Some of the most savagely brutal and bloodthirsty execution techniques used in history

The horrific and barbaric nature of these execution methods below and the intense level of the pain it achieves will cause shivers down your spine.

The pyramid shaped seat used in the Judas cradle. Nude victims are made to sit on its pointed upper part to face agonizing death.

Societies and particularly people in power have used various techniques to punish criminals, those convicted of treason or just opposed to their rule. Some of them are horrible and shocking, so brace yourself for history’s most insane brutalities. Below are the top ten methods popular with previous civilizations.

1. The blood eagle torture

The blood eagle is a ritual method of execution, detailed in late skaldic poetry. To be subjected to The Blood Eagle, you had to commit a crime that revoked your honour. According to the two instances mentioned in the Sagas, the victims were placed in a prone position, their ribs severed from the spine with a sharp tool, and their lungs pulled through the opening to create a pair of “wings”. This is history’s most nightmarish torture method and the victims experienced slow horrible death.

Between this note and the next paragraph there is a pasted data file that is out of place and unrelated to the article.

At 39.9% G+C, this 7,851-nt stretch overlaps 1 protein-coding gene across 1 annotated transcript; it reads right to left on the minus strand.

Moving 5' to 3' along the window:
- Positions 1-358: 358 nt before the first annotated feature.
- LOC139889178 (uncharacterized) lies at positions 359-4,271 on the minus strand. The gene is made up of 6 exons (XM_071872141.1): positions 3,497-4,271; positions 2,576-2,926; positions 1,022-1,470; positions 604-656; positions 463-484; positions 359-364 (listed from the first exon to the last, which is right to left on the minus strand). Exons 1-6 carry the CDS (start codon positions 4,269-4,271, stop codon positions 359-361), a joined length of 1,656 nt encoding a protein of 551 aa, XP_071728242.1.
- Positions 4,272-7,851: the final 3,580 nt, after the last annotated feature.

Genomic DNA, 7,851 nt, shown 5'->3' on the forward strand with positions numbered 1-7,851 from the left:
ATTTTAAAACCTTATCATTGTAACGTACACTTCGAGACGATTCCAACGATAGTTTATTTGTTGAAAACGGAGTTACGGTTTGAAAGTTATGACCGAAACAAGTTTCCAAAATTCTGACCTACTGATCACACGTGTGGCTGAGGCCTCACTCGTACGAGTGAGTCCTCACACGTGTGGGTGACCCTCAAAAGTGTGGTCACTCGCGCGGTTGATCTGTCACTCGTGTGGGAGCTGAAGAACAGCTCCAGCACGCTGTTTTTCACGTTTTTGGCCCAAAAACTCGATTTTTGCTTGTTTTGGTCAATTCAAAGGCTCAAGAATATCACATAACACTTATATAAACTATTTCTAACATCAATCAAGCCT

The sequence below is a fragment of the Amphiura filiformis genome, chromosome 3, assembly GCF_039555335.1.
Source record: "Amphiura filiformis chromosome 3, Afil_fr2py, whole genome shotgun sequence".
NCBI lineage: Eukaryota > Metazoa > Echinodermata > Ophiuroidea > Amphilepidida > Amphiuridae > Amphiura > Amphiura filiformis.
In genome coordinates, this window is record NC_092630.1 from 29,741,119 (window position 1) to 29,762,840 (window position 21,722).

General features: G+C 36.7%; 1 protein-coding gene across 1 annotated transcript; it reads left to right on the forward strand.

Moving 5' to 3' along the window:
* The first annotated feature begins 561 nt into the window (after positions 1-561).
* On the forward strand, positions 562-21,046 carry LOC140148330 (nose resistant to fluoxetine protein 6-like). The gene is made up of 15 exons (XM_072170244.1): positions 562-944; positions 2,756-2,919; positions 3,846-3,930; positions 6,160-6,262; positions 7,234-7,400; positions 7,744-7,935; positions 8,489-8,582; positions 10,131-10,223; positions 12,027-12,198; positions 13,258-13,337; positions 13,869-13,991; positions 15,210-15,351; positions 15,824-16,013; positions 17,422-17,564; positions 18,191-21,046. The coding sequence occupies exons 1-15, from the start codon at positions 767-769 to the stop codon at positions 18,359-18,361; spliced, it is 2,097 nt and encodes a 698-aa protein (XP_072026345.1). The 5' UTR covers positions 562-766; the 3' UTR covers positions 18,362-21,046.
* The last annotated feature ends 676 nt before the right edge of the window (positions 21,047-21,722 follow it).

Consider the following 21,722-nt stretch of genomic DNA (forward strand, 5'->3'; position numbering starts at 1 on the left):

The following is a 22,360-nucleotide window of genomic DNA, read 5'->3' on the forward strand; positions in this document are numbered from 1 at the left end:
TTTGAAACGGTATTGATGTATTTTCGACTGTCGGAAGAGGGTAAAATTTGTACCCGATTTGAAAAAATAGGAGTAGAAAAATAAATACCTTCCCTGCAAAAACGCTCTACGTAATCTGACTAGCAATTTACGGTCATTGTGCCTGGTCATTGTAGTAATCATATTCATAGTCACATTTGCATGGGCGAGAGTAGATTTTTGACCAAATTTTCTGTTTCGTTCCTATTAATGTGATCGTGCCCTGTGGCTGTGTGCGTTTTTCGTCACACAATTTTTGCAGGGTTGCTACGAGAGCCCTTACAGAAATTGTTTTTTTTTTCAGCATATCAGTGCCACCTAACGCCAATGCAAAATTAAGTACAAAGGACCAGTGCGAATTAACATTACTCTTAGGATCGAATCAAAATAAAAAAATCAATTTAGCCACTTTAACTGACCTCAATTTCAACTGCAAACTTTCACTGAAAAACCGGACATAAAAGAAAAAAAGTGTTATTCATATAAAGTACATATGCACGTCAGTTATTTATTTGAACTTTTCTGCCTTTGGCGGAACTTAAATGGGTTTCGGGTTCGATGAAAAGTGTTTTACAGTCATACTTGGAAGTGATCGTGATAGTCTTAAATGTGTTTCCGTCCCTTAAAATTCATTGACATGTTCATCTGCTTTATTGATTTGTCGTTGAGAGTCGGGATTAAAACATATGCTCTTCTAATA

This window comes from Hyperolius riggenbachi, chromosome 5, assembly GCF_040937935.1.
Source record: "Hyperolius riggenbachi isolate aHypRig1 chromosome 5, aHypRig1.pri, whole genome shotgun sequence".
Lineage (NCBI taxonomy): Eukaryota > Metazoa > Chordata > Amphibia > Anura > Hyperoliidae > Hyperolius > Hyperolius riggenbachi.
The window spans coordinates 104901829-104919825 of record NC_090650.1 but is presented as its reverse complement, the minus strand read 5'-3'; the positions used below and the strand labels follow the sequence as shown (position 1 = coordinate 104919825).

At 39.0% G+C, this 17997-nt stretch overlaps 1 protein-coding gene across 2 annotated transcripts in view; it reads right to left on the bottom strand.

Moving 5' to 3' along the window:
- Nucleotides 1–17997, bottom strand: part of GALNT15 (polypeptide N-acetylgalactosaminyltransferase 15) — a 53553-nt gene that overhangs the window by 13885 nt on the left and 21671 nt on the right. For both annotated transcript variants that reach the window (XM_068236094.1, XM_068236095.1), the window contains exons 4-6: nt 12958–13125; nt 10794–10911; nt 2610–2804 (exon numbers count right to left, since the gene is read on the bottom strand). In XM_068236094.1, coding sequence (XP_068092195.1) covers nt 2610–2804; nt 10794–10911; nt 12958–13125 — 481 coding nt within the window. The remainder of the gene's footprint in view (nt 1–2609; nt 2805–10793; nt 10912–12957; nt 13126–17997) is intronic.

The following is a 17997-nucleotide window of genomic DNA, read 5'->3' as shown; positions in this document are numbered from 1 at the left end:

2. The Judas Cradle

Although more widely used in Medieval Europe, the purpose of the Judas Cradle was to obtain various kinds of confessions by forcing the nude victim onto a chair with a pyramid-shaped seat. The victim’s feet would often be tied together in such a way that moving one leg would increase pain by forcing the other leg to move along with it. The torturer was able to raise and lower the victim with a rope and pulley system, which drove the penetrating part deeper into the victim. Some torturers would additionally place oil on the device, considerably increasing pain. Since the device was rarely or never washed at all, chances are death by infection also. In some cases, the victim would be rocked or made to repeatedly fall on the pyramid shaped seat to obtain vital information.

3. The Lead Sprinkler

This device, also typically used in the Middle Ages, was filled with molten lead, tar, boiling oil, and other scalding substances. Torturers poured metals into one end to allow for the extremely hot substances to drip over the stomach and other body parts of the victim. Execution would sometimes occur by pouring molten silver into the eyes, resulting in great pain and potential death.

4. Scaphism